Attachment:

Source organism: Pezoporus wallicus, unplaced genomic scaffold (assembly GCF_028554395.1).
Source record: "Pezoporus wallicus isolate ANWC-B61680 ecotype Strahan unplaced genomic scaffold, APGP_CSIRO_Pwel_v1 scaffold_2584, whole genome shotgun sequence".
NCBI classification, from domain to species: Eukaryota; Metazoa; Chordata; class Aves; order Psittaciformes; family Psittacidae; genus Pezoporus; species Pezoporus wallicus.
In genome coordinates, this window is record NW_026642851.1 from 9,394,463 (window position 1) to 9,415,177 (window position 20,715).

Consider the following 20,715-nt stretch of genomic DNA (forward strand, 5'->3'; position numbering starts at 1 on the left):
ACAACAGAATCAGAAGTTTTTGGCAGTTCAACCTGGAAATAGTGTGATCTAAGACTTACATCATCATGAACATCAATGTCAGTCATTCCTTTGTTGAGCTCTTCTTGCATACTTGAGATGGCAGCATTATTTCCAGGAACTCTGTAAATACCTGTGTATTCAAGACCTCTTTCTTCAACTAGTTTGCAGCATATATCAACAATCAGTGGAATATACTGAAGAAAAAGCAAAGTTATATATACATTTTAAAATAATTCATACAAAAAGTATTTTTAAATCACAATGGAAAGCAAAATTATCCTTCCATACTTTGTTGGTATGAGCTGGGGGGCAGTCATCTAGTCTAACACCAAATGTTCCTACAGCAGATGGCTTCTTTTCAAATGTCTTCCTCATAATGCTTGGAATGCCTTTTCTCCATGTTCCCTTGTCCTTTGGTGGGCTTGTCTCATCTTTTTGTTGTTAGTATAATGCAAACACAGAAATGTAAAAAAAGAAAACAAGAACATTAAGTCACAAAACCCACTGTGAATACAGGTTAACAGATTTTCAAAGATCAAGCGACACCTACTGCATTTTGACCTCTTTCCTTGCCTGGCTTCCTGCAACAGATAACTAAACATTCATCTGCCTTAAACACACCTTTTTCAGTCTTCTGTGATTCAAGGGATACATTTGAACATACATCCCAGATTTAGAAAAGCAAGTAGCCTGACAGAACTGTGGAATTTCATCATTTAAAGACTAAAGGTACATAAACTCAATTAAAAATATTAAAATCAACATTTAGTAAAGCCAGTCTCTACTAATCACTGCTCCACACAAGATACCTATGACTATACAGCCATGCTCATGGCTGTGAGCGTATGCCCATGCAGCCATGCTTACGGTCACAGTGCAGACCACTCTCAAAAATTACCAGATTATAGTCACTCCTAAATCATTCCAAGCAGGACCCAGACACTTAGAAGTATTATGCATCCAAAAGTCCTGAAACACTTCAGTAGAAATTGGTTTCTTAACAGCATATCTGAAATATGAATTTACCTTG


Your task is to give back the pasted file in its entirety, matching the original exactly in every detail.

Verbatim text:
Source organism: Pezoporus wallicus, unplaced genomic scaffold (assembly GCF_028554395.1).
Source record: "Pezoporus wallicus isolate ANWC-B61680 ecotype Strahan unplaced genomic scaffold, APGP_CSIRO_Pwel_v1 scaffold_2584, whole genome shotgun sequence".
NCBI classification, from domain to species: Eukaryota; Metazoa; Chordata; class Aves; order Psittaciformes; family Psittacidae; genus Pezoporus; species Pezoporus wallicus.
In genome coordinates, this window is record NW_026642851.1 from 9,394,463 (window position 1) to 9,415,177 (window position 20,715).

Consider the following 20,715-nt stretch of genomic DNA (forward strand, 5'->3'; position numbering starts at 1 on the left):
ACAACAGAATCAGAAGTTTTTGGCAGTTCAACCTGGAAATAGTGTGATCTAAGACTTACATCATCATGAACATCAATGTCAGTCATTCCTTTGTTGAGCTCTTCTTGCATACTTGAGATGGCAGCATTATTTCCAGGAACTCTGTAAATACCTGTGTATTCAAGACCTCTTTCTTCAACTAGTTTGCAGCATATATCAACAATCAGTGGAATATACTGAAGAAAAAGCAAAGTTATATATACATTTTAAAATAATTCATACAAAAAGTATTTTTAAATCACAATGGAAAGCAAAATTATCCTTCCATACTTTGTTGGTATGAGCTGGGGGGCAGTCATCTAGTCTAACACCAAATGTTCCTACAGCAGATGGCTTCTTTTCAAATGTCTTCCTCATAATGCTTGGAATGCCTTTTCTCCATGTTCCCTTGTCCTTTGGTGGGCTTGTCTCATCTTTTTGTTGTTAGTATAATGCAAACACAGAAATGTAAAAAAAGAAAACAAGAACATTAAGTCACAAAACCCACTGTGAATACAGGTTAACAGATTTTCAAAGATCAAGCGACACCTACTGCATTTTGACCTCTTTCCTTGCCTGGCTTCCTGCAACAGATAACTAAACATTCATCTGCCTTAAACACACCTTTTTCAGTCTTCTGTGATTCAAGGGATACATTTGAACATACATCCCAGATTTAGAAAAGCAAGTAGCCTGACAGAACTGTGGAATTTCATCATTTAAAGACTAAAGGTACATAAACTCAATTAAAAATATTAAAATCAACATTTAGTAAAGCCAGTCTCTACTAATCACTGCTCCACACAAGATACCTATGACTATACAGCCATGCTCATGGCTGTGAGCGTATGCCCATGCAGCCATGCTTACGGTCACAGTGCAGACCACTCTCAAAAATTACCAGATTATAGTCACTCCTAAATCATTCCAAGCAGGACCCAGACACTTAGAAGTATTATGCATCCAAAAGTCCTGAAACACTTCAGTAGAAATTGGTTTCTTAACAGCATATCTGAAATATGAATTTACCTTG